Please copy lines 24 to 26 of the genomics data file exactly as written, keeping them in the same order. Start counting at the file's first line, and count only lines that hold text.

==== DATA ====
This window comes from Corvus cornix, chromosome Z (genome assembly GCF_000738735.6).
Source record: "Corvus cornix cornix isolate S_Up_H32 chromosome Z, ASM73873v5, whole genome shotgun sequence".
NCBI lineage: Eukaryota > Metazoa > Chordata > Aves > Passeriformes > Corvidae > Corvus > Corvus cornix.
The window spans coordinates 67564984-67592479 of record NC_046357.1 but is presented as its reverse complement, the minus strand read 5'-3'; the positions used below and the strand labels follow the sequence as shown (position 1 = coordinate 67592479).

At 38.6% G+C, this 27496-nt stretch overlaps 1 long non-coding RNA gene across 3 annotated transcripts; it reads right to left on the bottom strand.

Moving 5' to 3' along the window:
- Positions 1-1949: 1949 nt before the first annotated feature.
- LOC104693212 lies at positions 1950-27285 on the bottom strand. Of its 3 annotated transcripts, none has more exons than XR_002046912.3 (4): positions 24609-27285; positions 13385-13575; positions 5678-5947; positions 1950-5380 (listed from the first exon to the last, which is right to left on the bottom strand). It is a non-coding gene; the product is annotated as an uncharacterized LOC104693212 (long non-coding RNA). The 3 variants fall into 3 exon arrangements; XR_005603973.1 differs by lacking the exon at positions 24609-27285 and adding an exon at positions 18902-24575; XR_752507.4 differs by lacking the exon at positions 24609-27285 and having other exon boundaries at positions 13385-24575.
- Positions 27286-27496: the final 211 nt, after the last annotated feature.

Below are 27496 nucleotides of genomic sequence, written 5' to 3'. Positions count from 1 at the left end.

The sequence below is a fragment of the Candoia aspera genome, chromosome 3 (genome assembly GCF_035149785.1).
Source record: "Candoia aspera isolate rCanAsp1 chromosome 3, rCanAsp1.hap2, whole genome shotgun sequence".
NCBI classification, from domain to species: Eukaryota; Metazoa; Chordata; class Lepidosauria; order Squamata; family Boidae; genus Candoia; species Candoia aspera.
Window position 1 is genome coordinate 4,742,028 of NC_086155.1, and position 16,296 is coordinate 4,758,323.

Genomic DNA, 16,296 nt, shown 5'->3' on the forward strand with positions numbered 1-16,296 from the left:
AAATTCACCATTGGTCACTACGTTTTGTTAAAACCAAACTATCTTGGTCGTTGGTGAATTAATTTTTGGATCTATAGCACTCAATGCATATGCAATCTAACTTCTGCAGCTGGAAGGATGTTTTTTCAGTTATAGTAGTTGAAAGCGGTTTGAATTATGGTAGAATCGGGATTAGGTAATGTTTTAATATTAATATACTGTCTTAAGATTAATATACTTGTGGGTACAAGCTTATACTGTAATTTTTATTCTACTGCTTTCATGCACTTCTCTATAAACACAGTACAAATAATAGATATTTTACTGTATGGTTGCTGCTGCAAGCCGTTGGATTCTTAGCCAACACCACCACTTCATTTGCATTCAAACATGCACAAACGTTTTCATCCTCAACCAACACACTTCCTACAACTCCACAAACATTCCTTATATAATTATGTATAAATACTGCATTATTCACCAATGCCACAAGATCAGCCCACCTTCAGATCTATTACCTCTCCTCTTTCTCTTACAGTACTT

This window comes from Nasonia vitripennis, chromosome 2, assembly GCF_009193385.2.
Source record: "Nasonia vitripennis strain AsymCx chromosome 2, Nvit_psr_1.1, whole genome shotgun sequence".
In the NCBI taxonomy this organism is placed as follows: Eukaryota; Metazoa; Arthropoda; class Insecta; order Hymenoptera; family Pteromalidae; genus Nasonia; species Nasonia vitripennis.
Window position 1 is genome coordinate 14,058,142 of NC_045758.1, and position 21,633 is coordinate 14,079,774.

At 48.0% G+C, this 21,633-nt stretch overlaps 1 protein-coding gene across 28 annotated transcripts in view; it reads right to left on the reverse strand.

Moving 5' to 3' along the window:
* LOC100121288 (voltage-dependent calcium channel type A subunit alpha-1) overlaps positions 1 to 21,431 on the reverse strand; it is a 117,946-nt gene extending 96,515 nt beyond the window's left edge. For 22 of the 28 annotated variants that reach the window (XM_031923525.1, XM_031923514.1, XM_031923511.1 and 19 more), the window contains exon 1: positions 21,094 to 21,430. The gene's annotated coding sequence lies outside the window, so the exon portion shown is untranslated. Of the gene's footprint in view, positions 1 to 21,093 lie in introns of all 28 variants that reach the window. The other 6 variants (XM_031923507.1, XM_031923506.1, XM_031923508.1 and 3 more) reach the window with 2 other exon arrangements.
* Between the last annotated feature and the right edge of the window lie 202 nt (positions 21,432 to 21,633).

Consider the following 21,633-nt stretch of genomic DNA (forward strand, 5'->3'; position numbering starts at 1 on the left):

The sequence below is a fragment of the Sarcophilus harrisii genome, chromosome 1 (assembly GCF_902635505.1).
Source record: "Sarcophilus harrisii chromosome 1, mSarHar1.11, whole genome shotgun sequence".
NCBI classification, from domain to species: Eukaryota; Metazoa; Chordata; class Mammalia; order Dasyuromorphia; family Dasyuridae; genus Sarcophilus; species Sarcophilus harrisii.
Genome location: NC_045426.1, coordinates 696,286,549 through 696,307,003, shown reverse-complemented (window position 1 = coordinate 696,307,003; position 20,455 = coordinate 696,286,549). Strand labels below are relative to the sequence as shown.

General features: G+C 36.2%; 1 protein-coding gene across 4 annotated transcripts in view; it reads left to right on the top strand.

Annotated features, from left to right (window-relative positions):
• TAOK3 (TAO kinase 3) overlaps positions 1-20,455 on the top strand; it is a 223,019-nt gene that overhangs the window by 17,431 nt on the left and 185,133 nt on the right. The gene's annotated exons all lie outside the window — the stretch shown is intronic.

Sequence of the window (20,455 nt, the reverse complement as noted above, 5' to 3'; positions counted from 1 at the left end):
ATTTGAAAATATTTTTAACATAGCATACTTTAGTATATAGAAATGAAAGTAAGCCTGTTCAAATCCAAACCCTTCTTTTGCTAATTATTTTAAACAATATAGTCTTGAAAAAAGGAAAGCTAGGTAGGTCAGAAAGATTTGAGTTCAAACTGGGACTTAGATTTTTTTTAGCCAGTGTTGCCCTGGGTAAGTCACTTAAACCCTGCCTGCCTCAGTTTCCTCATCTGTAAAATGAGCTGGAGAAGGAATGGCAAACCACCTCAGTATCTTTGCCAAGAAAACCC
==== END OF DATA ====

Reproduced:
* Between the last annotated feature and the right edge of the window lie 202 nt (positions 21,432 to 21,633).

Consider the following 21,633-nt stretch of genomic DNA (forward strand, 5'->3'; position numbering starts at 1 on the left):

The sequence below is a fragment of the Sarcophilus harrisii genome, chromosome 1 (assembly GCF_902635505.1).